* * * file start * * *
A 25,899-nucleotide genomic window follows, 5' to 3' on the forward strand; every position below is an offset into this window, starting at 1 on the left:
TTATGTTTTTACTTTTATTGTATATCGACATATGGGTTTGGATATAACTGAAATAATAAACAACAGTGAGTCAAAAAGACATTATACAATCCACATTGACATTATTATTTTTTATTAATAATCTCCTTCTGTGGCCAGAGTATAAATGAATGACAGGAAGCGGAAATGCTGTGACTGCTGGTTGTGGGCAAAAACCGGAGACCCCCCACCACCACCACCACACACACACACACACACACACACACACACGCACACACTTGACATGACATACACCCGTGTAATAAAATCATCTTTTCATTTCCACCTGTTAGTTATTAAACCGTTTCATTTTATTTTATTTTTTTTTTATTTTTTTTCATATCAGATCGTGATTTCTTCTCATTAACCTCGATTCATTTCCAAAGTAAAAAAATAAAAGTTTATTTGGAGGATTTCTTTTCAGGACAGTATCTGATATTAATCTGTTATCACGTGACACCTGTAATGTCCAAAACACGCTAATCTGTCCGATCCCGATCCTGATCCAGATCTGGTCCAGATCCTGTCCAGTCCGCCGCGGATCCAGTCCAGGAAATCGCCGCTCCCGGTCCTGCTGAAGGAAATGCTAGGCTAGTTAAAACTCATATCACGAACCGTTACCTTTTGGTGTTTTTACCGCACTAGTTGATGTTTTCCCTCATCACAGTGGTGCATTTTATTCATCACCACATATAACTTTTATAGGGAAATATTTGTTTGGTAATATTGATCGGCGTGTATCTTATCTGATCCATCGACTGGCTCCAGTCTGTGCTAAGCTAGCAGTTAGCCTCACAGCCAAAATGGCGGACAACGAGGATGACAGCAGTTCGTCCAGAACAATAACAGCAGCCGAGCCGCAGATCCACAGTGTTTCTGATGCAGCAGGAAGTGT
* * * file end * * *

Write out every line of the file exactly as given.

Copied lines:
A 25,899-nucleotide genomic window follows, 5' to 3' on the forward strand; every position below is an offset into this window, starting at 1 on the left:
TTATGTTTTTACTTTTATTGTATATCGACATATGGGTTTGGATATAACTGAAATAATAAACAACAGTGAGTCAAAAAGACATTATACAATCCACATTGACATTATTATTTTTTATTAATAATCTCCTTCTGTGGCCAGAGTATAAATGAATGACAGGAAGCGGAAATGCTGTGACTGCTGGTTGTGGGCAAAAACCGGAGACCCCCCACCACCACCACCACACACACACACACACACACACACACACACGCACACACTTGACATGACATACACCCGTGTAATAAAATCATCTTTTCATTTCCACCTGTTAGTTATTAAACCGTTTCATTTTATTTTATTTTTTTTTTATTTTTTTTCATATCAGATCGTGATTTCTTCTCATTAACCTCGATTCATTTCCAAAGTAAAAAAATAAAAGTTTATTTGGAGGATTTCTTTTCAGGACAGTATCTGATATTAATCTGTTATCACGTGACACCTGTAATGTCCAAAACACGCTAATCTGTCCGATCCCGATCCTGATCCAGATCTGGTCCAGATCCTGTCCAGTCCGCCGCGGATCCAGTCCAGGAAATCGCCGCTCCCGGTCCTGCTGAAGGAAATGCTAGGCTAGTTAAAACTCATATCACGAACCGTTACCTTTTGGTGTTTTTACCGCACTAGTTGATGTTTTCCCTCATCACAGTGGTGCATTTTATTCATCACCACATATAACTTTTATAGGGAAATATTTGTTTGGTAATATTGATCGGCGTGTATCTTATCTGATCCATCGACTGGCTCCAGTCTGTGCTAAGCTAGCAGTTAGCCTCACAGCCAAAATGGCGGACAACGAGGATGACAGCAGTTCGTCCAGAACAATAACAGCAGCCGAGCCGCAGATCCACAGTGTTTCTGATGCAGCAGGAAGTGT